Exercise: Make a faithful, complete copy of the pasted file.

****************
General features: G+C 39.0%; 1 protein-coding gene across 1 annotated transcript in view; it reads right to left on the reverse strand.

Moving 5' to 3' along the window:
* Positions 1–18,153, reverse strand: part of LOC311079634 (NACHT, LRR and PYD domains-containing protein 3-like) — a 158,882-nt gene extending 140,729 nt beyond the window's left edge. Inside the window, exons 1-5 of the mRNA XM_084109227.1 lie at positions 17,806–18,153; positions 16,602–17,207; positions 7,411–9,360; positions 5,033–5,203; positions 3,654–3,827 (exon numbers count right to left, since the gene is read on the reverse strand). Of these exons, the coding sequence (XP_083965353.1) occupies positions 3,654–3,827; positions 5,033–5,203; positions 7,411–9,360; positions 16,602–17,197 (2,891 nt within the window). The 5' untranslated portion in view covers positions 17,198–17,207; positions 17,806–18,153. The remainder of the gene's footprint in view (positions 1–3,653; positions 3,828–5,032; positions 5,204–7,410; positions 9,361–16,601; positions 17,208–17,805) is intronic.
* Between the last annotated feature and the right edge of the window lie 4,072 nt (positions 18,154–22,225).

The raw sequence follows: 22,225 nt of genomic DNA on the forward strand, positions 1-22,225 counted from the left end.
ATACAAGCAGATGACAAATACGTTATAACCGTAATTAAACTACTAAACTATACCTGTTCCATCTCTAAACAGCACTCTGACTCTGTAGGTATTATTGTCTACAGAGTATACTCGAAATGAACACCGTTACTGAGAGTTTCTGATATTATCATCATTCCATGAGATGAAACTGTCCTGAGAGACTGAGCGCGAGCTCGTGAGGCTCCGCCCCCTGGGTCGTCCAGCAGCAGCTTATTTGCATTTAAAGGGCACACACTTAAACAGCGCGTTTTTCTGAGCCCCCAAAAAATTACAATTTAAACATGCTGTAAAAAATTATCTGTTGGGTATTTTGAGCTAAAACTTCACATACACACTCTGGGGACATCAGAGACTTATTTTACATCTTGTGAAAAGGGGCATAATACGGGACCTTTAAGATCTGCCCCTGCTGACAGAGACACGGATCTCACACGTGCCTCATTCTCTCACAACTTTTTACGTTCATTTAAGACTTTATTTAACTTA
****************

General features: G+C 39.0%; 1 protein-coding gene across 1 annotated transcript in view; it reads right to left on the reverse strand.

Moving 5' to 3' along the window:
* Positions 1–18,153, reverse strand: part of LOC311079634 (NACHT, LRR and PYD domains-containing protein 3-like) — a 158,882-nt gene extending 140,729 nt beyond the window's left edge. Inside the window, exons 1-5 of the mRNA XM_084109227.1 lie at positions 17,806–18,153; positions 16,602–17,207; positions 7,411–9,360; positions 5,033–5,203; positions 3,654–3,827 (exon numbers count right to left, since the gene is read on the reverse strand). Of these exons, the coding sequence (XP_083965353.1) occupies positions 3,654–3,827; positions 5,033–5,203; positions 7,411–9,360; positions 16,602–17,197 (2,891 nt within the window). The 5' untranslated portion in view covers positions 17,198–17,207; positions 17,806–18,153. The remainder of the gene's footprint in view (positions 1–3,653; positions 3,828–5,032; positions 5,204–7,410; positions 9,361–16,601; positions 17,208–17,805) is intronic.
* Between the last annotated feature and the right edge of the window lie 4,072 nt (positions 18,154–22,225).

The raw sequence follows: 22,225 nt of genomic DNA on the forward strand, positions 1-22,225 counted from the left end.
ATACAAGCAGATGACAAATACGTTATAACCGTAATTAAACTACTAAACTATACCTGTTCCATCTCTAAACAGCACTCTGACTCTGTAGGTATTATTGTCTACAGAGTATACTCGAAATGAACACCGTTACTGAGAGTTTCTGATATTATCATCATTCCATGAGATGAAACTGTCCTGAGAGACTGAGCGCGAGCTCGTGAGGCTCCGCCCCCTGGGTCGTCCAGCAGCAGCTTATTTGCATTTAAAGGGCACACACTTAAACAGCGCGTTTTTCTGAGCCCCCAAAAAATTACAATTTAAACATGCTGTAAAAAATTATCTGTTGGGTATTTTGAGCTAAAACTTCACATACACACTCTGGGGACATCAGAGACTTATTTTACATCTTGTGAAAAGGGGCATAATACGGGACCTTTAAGATCTGCCCCTGCTGACAGAGACACGGATCTCACACGTGCCTCATTCTCTCACAACTTTTTACGTTCATTTAAGACTTTATTTAACTTA